As Autumn ushers in colder winds from Canada, friends and acquaintances ask me – as I continue my sabbatical in a 10×16 shed with best friend Clarence – “What will you do when it’s cold?” I appreciate their concern and curiosity. Construction on the house is progressing so slowly that I will consider myself fortunate if we are able to celebrate Thanksgiving in the completed and habitable home we envisioned when we committed to it in May.
What will I do when it’s cold? “Dress warmer,” is the simple and obvious answer. I suspect that is the same thing you do when the weather turns colder, and you probably turn the heat on in your house. I will not deny that there are challenges to be faced.
Americans are soft. The higher up the food chain, the softer we are. Think about it… do we really need “Alexa” to turn our lights on and make perfectly brewed coffee for us in the morning? I am proud to be an American and I am glad I am an American – most of the time – but I will not deny that American culture focuses on materialism, and that has made us soft – physically, mentally and spiritually.
As nighttime temperatures dipped into the lower 50s at the end of August, Mrs. tVM and I installed insulation ‘bats’ in the hobbit house. In September, temperatures dropped into the 40s, and already in October, overnight forecasts have been in the upper 30s, though I don’t think we’ve been there yet. I have an electrical line hooked up primarily for my small refrigerator and hotplate, and to charge phones and computer. Last week, I added a space heater. It has kept the hut at 68-degrees throughout the night.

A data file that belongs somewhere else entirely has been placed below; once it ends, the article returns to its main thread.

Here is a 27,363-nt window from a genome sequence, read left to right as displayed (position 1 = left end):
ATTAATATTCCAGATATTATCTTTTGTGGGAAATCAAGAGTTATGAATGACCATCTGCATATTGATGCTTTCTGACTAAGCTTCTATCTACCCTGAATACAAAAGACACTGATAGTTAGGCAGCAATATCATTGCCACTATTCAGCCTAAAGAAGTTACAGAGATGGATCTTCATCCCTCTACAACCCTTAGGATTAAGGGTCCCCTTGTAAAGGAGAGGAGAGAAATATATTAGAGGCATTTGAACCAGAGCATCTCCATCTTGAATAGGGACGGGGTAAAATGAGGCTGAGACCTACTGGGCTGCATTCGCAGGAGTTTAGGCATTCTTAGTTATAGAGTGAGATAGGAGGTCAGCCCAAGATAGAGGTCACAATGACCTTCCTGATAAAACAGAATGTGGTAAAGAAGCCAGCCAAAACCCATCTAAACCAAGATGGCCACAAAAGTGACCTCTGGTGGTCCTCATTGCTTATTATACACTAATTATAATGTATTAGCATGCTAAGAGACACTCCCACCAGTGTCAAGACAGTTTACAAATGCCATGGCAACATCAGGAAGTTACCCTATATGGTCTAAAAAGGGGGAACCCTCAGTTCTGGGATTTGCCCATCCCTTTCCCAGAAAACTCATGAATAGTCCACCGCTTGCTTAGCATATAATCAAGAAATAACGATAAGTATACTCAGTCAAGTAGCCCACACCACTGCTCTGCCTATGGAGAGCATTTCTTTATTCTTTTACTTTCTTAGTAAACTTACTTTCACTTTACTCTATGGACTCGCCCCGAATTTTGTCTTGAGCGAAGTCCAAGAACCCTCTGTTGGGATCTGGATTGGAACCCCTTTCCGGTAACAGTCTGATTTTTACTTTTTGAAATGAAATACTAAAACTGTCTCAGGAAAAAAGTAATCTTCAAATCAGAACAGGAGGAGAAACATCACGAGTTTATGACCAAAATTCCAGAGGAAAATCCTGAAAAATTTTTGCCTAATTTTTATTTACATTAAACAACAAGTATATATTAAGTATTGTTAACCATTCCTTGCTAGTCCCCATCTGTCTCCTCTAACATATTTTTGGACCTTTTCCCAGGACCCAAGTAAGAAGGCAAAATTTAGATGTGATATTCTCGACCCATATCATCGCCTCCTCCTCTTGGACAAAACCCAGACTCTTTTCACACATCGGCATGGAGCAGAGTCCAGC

What will I do when it’s cold? Last winter, I watched a documentary about Richard Proennecke. Back in the 70s, Proennecke built a cabin by hand in the Alaskan wilderness. He was in his 50s when he built it. He lived there for 25 years. At one point in the film, he comments that the outside temperature is sub-zero, but that it is a toasty 38-degrees in his cabin. ‘Cold’ is relative. In my book The Hamsa, I write that Babcia tells her grandson to love the cold. “To be a good skier,” she says, “you must love the cold.” That is good advice as you prepare to experience it, the cold.
What will I do when it’s cold? I will think of those early pioneers who settled this grand state of Wisconsin, who settled New England, who searched for the Northwest Passage, who scaled the Rocky Mountains… Had they been deterred by the cold, the world would be a far different place. Cold is relative.
What will I do when it’s cold? I will consider the millions of people around the world who constantly battle and conquer the elements and in doing so, create lives for themselves and for their families that – although they may not mirror middle-class America – enable them to live productive, happy lives as members of one human race. I think of my friends in Haiti. Earthquakes and hurricanes do not hold them captive. It is a corrupt political system that historically has denied the common man the opportunity to lead a productive life. Man is his own worst enemy, not the cold.
What will I do when it’s cold? Pray more and be thankful that I have the opportunity to make a choice to stay here and love the cold or bailout for warmer climes. After all, for me, it is a choice. Today I choose to stay.